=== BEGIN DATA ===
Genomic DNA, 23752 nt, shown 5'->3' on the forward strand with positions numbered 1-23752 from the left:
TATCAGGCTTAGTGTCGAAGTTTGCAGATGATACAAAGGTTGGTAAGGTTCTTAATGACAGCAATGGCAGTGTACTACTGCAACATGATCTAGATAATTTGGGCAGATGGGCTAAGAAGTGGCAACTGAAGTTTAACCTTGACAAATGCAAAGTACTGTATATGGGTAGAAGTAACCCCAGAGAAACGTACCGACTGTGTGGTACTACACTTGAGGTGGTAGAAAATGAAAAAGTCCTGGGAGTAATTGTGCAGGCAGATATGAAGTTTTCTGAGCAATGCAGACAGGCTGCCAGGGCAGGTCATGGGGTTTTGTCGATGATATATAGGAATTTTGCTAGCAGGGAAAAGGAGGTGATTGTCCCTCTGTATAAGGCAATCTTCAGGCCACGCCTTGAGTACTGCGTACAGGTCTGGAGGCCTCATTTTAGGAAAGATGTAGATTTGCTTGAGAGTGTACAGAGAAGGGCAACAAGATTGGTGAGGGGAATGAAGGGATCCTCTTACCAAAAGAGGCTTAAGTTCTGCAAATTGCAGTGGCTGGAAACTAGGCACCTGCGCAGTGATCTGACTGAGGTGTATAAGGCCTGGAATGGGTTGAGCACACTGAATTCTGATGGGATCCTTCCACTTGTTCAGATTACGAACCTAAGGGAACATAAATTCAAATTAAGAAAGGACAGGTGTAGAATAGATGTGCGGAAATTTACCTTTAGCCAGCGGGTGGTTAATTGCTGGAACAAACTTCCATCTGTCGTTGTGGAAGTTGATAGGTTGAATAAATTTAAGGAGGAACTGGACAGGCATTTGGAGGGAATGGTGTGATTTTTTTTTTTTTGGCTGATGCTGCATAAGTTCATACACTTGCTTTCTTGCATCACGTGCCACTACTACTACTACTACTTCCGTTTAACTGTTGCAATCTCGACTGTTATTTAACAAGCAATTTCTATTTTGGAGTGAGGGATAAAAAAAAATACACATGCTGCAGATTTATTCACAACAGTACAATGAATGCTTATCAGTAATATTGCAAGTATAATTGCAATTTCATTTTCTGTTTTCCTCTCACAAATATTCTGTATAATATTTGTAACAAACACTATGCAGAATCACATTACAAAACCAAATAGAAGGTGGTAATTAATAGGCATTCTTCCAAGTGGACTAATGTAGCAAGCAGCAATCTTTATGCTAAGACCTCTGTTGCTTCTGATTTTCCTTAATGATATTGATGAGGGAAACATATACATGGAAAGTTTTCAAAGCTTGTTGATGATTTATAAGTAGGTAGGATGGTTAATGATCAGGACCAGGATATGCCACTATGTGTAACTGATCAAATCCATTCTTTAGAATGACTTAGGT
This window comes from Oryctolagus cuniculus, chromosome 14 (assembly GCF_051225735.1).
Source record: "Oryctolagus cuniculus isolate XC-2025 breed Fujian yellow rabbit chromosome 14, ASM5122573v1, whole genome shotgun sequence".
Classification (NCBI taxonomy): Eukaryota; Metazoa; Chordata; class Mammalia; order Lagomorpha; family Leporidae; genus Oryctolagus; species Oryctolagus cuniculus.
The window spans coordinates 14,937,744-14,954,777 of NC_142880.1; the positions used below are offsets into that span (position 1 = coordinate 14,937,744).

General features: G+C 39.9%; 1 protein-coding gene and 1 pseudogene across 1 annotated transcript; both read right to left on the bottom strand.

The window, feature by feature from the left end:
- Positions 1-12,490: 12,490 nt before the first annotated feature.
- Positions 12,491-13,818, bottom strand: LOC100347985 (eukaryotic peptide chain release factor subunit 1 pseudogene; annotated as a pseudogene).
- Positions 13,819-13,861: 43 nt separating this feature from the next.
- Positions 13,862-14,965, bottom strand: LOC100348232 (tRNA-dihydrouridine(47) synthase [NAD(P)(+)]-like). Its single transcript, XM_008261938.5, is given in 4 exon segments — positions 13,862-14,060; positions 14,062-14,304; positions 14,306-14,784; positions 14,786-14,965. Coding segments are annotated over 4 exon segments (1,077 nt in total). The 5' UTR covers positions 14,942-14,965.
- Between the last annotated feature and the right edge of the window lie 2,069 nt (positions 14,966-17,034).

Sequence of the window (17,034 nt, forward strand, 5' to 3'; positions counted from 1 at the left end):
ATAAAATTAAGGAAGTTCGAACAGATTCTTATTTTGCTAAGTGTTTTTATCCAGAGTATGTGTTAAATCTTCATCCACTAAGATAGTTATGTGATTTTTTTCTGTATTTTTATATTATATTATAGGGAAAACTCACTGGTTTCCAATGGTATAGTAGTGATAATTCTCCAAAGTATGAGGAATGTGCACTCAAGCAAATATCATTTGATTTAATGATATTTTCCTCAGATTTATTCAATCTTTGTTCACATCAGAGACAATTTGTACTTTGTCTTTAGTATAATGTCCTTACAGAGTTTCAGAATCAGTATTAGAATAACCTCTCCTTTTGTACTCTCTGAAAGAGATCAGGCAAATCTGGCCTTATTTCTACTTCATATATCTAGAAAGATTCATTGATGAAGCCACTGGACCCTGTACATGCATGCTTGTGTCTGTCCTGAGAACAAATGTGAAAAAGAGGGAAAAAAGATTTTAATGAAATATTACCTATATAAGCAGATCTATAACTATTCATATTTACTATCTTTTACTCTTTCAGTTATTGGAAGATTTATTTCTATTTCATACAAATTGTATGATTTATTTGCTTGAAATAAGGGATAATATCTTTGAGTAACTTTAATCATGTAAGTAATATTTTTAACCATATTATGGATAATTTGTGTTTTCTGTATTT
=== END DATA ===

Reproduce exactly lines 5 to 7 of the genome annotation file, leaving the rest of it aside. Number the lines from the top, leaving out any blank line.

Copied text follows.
Classification (NCBI taxonomy): Eukaryota; Metazoa; Chordata; class Mammalia; order Lagomorpha; family Leporidae; genus Oryctolagus; species Oryctolagus cuniculus.
The window spans coordinates 14,937,744-14,954,777 of NC_142880.1; the positions used below are offsets into that span (position 1 = coordinate 14,937,744).

General features: G+C 39.9%; 1 protein-coding gene and 1 pseudogene across 1 annotated transcript; both read right to left on the bottom strand.